Reference is directed to FIGS. 3 and 6. The construction here shown is essentially the same as that shown in FIG. 5, except that the constrictor ring 3 is provided with a tail ring 15, having a leading end 16 joined to the trailing end of the constrictor ring and forming therewith an internal shoulder 17. The tail ring has a conical bore 18, preferably sloping at a lesser angle than the bore 4 of the constrictor ring, and forming a trailing end 19 of lesser diameter than the leading end 16. The taper of the bore 18 may be merely enough to press the receiving end of the bell ll tightly against the tubing although slight radial compression preload may occur. The tail ring provides a redundant seal and relieves the mail seal at 10 from the influence of external forces such as bending or vibration forces. More particularly, the bearing engagement between the extremity of the bell 11 and the tube therein in the plane of the trailing end 19 and the bearing engagement between the shoulder 11a and the extremity of the inner tube tend to reduce the effect of external loads in the main seal area 10.

Reference is now directed to FIG. 8 which illustrates a modification of the constrictor ring particularly suited for tubing of large diameter. The constrictor ring 21, here illustrated, is essentially three constrictor rings 3 joined end-to-end forming three beveled portions 4a, a leading end or portion 5a and three trailing ends or shoulders 6a. When applied to a collar, the operation of each portion is essentially the same as the previously described constrictor ring 3. While three portions are shown, two or four, or more, portions may be provided.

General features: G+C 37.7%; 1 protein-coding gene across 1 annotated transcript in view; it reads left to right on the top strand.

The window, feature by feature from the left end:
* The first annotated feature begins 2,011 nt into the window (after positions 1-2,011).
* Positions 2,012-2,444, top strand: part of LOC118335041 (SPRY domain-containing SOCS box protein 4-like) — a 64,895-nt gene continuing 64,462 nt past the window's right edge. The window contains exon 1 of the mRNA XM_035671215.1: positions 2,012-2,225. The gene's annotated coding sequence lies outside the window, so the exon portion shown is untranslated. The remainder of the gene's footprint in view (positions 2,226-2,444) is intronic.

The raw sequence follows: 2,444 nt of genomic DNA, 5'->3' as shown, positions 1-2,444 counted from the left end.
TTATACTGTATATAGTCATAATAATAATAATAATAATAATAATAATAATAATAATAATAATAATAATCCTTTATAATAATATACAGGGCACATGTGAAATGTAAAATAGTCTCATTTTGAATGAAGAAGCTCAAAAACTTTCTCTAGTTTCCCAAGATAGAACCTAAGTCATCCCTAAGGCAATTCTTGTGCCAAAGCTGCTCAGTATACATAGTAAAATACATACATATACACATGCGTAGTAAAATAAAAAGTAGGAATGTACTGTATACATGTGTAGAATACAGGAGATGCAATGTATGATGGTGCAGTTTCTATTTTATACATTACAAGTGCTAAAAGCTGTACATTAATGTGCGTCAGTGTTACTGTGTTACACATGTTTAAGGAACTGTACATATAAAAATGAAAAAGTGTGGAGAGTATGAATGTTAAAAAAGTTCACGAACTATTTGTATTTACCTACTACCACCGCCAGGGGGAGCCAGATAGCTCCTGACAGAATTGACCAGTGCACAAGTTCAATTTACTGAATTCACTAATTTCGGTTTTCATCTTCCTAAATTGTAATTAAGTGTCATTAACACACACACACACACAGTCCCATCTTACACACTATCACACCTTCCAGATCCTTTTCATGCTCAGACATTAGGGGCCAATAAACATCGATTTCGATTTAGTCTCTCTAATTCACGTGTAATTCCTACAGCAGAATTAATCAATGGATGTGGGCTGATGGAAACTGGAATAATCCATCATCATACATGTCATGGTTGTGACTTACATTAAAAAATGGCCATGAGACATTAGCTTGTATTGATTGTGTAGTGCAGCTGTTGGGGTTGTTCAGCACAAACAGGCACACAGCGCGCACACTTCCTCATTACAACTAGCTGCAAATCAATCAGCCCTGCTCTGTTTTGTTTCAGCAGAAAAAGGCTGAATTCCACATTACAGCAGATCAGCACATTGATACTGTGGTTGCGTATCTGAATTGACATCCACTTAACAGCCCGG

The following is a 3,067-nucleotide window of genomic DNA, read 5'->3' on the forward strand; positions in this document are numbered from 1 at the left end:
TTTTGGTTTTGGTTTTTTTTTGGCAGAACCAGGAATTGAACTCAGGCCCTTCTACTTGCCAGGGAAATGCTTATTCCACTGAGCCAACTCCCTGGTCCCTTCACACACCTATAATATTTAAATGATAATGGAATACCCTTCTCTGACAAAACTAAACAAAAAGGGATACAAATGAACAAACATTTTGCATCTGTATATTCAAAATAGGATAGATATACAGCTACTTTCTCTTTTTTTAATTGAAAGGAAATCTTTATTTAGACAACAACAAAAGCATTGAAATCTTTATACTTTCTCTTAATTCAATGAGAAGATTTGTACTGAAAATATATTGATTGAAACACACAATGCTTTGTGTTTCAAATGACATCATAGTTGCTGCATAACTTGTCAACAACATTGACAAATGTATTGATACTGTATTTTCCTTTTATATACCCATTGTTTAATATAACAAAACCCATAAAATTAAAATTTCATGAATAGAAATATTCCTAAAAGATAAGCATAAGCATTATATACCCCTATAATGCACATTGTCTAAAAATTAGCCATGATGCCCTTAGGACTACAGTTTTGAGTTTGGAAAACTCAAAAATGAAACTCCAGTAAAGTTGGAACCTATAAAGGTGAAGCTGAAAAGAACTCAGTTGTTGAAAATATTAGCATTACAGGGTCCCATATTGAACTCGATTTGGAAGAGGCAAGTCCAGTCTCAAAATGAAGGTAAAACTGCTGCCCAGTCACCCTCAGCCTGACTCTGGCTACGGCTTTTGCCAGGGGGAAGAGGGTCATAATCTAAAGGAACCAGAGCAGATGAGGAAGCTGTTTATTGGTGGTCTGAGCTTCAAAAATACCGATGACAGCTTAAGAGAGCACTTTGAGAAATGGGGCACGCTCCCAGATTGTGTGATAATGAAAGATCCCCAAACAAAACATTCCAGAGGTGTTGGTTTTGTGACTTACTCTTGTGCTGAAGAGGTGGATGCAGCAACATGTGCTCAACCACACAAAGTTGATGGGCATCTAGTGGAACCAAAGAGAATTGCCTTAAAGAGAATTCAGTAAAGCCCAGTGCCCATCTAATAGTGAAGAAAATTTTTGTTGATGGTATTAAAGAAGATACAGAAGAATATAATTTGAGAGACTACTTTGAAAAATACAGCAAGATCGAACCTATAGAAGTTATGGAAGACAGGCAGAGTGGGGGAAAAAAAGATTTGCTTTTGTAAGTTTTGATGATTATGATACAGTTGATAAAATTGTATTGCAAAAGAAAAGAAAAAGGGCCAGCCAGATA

Reference is now directed to FIG. 9, which shows another modification of the constrictor ring. In this construction, the constrictor ring 3 is provided with an axial extension 22 at its trailing edge which clears the collar 2 or the bell end 11, and terminates in an internal flange 23, dimensioned to clear the inner tube. The flange forms a stop which limits the distance that the constrictor ring may be forced over the collar or outer tube.

Reference is now directed to FIG. 10. This construction is intended primarily for a tube 24, which is essentially non-deformable; for example, a tube formed of high strength alloys or a tube containing refractory material. The tube 24 is provided with a tapered end 25 and a series of shallow annular channels 26. A collar 2 is utilized; however, it is essential that the collar be formed of relatively yieldable material. Also, it is preferred to use a constrictor ring, similar to the constrictor ring 21. As the constrictor ring 21 is forced onto the collar 2, the material comprising the collar 2 flows partially into the channels 26 to form a mechanical interlock.

It is preferred that the collar 2 be provided with an internal flange 27 at its midportion, the flange having gradually tapered axial sides. In assemblying a pair of 5 constrictor rings onto the collar, the constrictor rings may be moved toward each other by suitable annular tools, not shown. It is preferred that such tools be provided with an internal flange or shoulder so that after the constrictor rings have been moved a predetermined distance onto the collar, that the ends of the collar are engaged and subjected to an axial compression force as well as the radial compression force produced by the constrictor rings. The tapered end of the tube 24 and a corresponding tapered end of a companion tube or other member are initially pressed against the opposite sides of the internal flange 27 so that on axial compression of the collar, intimate contact is made between the tube and corresponding side of the flange 27. Some buckling of the collar may occur between the flange 27 and the portion of the collar 2 constrained by the constrictor ring, as indicated by 28, assuring a sealing connection between the extremity of the tube and the internal flange as well as the series of sealing connections provided in the regions of the channels 26.